...“So you brought me here? Where is here, anyway? And why didn’t you just take me to a hospital?”
“One question at a time.” The man paused, as though he were pondering which question to answer first, prioritizing them. “I thought about taking you to a hospital, but I don’t like to have much contact with other people. It’s a long story, but let’s just say I don’t have healthy memories of my time among them. I did, however, examine you, right there in the street, checking to see how severe your cuts and bumps were. I was able to determine, best I could, that while you looked like hell, nothing had happened to you that couldn’t be fixed with time and care.”
The wolf’s face turned to Beau and he could feel the man’s gaze upon him. “I still don’t know if I made the right choice. Your admission that you don’t remember what happened to you concerns me; perhaps I need to reconsider.
“In any event, I checked you over and determined that you needed help, so I brought you here, to my home. We are in a remote area east of Seattle, in the foothills of the Cascades. I had this house built for me to meet my need for solitude. I did not bring you here to keep you against your will; let me make that clear. You are free to leave whenever you like.”
Beau looked around him. He had never, in his whole life, been ensconced in such comforting and comfortable surroundings. Still, this was weird. “My things? Where are my things?”
The man put a gentle hand on Beau’s knee. “You had nothing, just the clothes on your back and those were torn and bloody.” He paused. “I had to throw them away. We’ll see that you get some new ones when you want to go.”
The man said nothing for several moments, and then went on. “I think you should stay with me for a few more days. Get yourself more properly healed and then, when you’re ready, I will not only see that you are clothed, but that you have safe transport back to Seattle. And if you need, we can also get you to a doctor. I suspect, though, you’re still in a bit of shock and that’s affected your memory.”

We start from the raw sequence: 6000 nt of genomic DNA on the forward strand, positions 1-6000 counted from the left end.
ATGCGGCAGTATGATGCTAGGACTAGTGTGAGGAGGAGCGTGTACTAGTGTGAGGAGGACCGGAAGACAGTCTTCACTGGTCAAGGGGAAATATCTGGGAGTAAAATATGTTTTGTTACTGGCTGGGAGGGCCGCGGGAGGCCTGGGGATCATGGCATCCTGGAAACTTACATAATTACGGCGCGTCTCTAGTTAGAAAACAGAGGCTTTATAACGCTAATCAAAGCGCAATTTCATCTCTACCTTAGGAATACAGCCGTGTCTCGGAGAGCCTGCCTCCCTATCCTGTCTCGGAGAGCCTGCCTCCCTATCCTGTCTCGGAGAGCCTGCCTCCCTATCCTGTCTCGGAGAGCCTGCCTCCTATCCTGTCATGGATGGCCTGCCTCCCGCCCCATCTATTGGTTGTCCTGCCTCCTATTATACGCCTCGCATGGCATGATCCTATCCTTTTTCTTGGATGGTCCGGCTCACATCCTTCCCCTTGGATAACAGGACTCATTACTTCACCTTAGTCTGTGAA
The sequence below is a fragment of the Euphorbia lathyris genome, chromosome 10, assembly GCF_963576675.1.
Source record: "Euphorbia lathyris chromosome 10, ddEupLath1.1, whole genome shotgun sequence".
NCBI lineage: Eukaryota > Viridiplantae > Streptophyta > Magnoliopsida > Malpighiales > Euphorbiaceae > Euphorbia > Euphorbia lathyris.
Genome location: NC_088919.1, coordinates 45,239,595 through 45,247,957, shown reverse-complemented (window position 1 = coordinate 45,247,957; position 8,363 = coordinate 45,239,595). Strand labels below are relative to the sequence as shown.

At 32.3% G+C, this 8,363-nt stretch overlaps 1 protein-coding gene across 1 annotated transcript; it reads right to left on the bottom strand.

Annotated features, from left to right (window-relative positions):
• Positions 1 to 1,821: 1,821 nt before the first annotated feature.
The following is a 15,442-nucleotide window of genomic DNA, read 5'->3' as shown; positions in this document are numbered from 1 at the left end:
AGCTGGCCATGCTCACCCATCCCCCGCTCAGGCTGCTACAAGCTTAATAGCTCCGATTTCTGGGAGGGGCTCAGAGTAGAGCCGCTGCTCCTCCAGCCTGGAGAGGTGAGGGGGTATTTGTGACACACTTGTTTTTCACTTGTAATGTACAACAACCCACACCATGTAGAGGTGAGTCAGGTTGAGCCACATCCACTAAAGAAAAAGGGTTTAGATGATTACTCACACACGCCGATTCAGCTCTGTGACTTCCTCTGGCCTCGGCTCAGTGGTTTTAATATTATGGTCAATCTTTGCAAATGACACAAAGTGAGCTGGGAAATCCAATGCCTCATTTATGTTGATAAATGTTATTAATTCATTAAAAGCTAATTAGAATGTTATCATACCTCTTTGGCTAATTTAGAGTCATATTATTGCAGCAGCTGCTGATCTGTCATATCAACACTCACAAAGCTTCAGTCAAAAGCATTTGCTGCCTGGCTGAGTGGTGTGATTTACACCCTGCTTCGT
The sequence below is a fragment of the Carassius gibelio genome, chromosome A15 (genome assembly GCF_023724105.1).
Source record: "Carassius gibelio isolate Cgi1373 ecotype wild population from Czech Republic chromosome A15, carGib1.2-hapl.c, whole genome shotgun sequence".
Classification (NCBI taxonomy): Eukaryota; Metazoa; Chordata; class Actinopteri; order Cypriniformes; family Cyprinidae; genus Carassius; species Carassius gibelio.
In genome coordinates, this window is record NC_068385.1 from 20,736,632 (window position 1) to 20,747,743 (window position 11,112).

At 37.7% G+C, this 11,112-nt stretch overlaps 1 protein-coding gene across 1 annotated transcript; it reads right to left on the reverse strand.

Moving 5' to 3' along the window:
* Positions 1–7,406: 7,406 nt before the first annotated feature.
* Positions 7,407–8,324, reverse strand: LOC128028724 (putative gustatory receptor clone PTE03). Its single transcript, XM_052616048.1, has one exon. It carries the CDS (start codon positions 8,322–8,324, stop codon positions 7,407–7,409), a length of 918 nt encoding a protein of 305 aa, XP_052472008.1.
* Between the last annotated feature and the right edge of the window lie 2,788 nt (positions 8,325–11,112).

“Why would you do this?” Beau wondered.
“Why wouldn’t I? What kind of beast would I be if I left you all alone, bleeding and hurt, in that alley? I only did what I would want someone to do for me if the tables were turned.”
“But all of this….” Beau gestured to the room with his hand. “All of this seems above and beyond the call.”
“Perhaps for some. I suppose I could have left you at an emergency room and washed my hands of you. But that’s not me. I hope you don’t mind that I took the liberty to bring you here.”
“I don’t know what to think. I wish I could remember what happened.” But Beau wasn’t so sure he wanted that wish granted. Already, shadowy images were swirling around in his memory, hooded figures, cold—and they filled him with dread.
“You will.” The man stood. “Now, I think you should eat before everything gets totally cold. There’s roast chicken there….” He took a few steps toward the door. “In the morning, I’ll bring you some clothes and we can go outside, if you feel up to it.”
The man was closing the door behind him.
“Wait!” Beau called after him. “Who are you? You haven’t told me who you are.”
The man turned slightly and gestured toward the mask. “Just call me Beast.” He chuckled, but the sound carried no mirth, only despair. “It’s what I am, anyway.”
Before Beau could say anything else, Beast had closed the door...